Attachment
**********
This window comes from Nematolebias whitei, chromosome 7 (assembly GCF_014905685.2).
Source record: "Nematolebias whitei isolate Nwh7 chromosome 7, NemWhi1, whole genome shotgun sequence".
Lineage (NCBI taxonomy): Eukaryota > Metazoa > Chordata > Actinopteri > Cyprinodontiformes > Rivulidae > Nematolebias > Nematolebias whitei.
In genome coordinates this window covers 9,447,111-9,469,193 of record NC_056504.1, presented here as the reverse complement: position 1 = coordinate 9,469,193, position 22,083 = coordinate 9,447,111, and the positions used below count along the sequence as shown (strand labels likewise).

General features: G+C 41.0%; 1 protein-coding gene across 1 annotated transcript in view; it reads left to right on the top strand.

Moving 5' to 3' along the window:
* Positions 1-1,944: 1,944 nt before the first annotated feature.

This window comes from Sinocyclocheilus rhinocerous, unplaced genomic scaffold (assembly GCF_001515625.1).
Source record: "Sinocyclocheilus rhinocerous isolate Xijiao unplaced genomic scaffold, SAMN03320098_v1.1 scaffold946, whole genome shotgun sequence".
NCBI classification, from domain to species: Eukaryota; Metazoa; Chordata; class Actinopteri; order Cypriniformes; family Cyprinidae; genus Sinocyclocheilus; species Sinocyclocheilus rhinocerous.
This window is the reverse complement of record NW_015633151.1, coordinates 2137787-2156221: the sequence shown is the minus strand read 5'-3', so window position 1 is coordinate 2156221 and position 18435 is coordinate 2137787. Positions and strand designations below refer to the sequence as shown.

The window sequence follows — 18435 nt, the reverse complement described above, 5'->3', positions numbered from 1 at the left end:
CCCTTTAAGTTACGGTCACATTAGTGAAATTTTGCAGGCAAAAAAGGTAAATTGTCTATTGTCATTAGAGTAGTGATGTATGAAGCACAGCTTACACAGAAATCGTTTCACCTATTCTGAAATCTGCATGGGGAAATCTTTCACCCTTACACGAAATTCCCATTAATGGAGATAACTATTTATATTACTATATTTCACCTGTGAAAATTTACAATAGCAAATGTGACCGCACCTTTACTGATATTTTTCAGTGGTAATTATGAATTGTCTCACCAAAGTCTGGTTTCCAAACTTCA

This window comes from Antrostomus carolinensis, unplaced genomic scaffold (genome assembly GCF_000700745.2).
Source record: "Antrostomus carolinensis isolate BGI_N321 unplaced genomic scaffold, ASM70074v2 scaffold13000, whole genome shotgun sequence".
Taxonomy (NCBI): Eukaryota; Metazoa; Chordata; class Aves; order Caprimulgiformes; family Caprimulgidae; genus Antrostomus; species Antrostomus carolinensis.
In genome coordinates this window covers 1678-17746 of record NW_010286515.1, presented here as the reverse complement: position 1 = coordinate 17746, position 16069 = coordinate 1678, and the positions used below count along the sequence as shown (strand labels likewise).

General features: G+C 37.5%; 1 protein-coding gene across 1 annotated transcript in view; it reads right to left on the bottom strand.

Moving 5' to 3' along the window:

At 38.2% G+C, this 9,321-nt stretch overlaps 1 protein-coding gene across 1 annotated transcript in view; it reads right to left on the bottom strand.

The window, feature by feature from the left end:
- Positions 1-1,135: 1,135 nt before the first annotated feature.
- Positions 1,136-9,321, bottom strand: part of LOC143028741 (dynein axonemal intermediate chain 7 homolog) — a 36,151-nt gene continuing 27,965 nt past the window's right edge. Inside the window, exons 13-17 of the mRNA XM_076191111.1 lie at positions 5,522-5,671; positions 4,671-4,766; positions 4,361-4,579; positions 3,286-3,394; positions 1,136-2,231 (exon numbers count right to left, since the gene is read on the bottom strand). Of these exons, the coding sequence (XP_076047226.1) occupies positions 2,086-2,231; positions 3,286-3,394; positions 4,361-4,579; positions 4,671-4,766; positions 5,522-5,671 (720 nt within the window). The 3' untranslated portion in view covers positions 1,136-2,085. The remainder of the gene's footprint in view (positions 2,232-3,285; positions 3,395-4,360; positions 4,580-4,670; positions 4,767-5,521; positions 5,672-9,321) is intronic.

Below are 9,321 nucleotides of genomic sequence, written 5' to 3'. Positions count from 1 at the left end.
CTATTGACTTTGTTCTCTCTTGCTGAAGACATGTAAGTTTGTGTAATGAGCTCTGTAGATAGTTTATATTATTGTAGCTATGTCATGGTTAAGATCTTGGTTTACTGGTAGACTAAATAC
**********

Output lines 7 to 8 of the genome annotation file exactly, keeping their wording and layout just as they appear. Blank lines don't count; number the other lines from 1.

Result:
* Positions 1-1,944: 1,944 nt before the first annotated feature.

This window comes from Sinocyclocheilus rhinocerous, unplaced genomic scaffold (assembly GCF_001515625.1).